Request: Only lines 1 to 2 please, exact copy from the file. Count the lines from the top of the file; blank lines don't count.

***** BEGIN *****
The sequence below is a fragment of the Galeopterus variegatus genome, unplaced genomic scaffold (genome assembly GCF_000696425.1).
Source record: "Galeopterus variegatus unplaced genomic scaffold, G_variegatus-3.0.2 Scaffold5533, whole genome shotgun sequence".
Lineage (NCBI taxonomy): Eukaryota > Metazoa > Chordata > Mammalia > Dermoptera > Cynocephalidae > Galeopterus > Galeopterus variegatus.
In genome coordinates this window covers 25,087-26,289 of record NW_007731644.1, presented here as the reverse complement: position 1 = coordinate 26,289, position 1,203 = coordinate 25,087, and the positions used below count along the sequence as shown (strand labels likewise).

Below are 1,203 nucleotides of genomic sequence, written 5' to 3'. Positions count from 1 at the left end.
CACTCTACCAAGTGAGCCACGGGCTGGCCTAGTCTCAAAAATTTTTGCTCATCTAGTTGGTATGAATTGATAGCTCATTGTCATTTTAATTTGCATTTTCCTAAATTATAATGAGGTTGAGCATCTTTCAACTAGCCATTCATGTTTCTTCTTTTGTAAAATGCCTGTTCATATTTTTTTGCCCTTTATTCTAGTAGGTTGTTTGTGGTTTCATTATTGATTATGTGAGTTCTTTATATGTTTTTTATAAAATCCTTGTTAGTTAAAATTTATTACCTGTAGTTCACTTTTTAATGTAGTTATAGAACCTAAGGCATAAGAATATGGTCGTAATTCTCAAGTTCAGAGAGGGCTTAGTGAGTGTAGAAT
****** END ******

The sequence below is a fragment of the Galeopterus variegatus genome, unplaced genomic scaffold (genome assembly GCF_000696425.1).
Source record: "Galeopterus variegatus unplaced genomic scaffold, G_variegatus-3.0.2 Scaffold5533, whole genome shotgun sequence".